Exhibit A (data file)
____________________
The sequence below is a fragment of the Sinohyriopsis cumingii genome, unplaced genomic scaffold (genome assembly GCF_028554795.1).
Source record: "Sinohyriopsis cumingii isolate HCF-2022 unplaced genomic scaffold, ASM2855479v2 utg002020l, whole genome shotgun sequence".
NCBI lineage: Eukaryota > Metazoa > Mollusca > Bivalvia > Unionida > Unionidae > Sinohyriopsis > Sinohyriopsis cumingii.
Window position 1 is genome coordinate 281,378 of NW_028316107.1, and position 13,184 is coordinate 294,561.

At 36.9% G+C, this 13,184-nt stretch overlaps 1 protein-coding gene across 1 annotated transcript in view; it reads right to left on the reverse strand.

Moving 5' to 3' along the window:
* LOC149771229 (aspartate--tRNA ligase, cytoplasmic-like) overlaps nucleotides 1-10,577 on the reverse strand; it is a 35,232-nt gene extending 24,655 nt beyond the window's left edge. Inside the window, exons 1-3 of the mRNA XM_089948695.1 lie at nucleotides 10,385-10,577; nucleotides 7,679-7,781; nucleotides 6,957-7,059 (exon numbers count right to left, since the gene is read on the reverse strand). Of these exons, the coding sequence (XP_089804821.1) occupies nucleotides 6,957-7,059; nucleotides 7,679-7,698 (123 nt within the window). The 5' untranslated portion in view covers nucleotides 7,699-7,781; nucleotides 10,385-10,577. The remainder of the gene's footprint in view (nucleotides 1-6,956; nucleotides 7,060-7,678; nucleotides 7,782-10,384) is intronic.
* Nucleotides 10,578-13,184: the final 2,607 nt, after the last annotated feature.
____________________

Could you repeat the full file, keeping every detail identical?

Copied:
The sequence below is a fragment of the Sinohyriopsis cumingii genome, unplaced genomic scaffold (genome assembly GCF_028554795.1).
Source record: "Sinohyriopsis cumingii isolate HCF-2022 unplaced genomic scaffold, ASM2855479v2 utg002020l, whole genome shotgun sequence".
NCBI lineage: Eukaryota > Metazoa > Mollusca > Bivalvia > Unionida > Unionidae > Sinohyriopsis > Sinohyriopsis cumingii.
Window position 1 is genome coordinate 281,378 of NW_028316107.1, and position 13,184 is coordinate 294,561.

At 36.9% G+C, this 13,184-nt stretch overlaps 1 protein-coding gene across 1 annotated transcript in view; it reads right to left on the reverse strand.

Moving 5' to 3' along the window:
* LOC149771229 (aspartate--tRNA ligase, cytoplasmic-like) overlaps nucleotides 1-10,577 on the reverse strand; it is a 35,232-nt gene extending 24,655 nt beyond the window's left edge. Inside the window, exons 1-3 of the mRNA XM_089948695.1 lie at nucleotides 10,385-10,577; nucleotides 7,679-7,781; nucleotides 6,957-7,059 (exon numbers count right to left, since the gene is read on the reverse strand). Of these exons, the coding sequence (XP_089804821.1) occupies nucleotides 6,957-7,059; nucleotides 7,679-7,698 (123 nt within the window). The 5' untranslated portion in view covers nucleotides 7,699-7,781; nucleotides 10,385-10,577. The remainder of the gene's footprint in view (nucleotides 1-6,956; nucleotides 7,060-7,678; nucleotides 7,782-10,384) is intronic.
* Nucleotides 10,578-13,184: the final 2,607 nt, after the last annotated feature.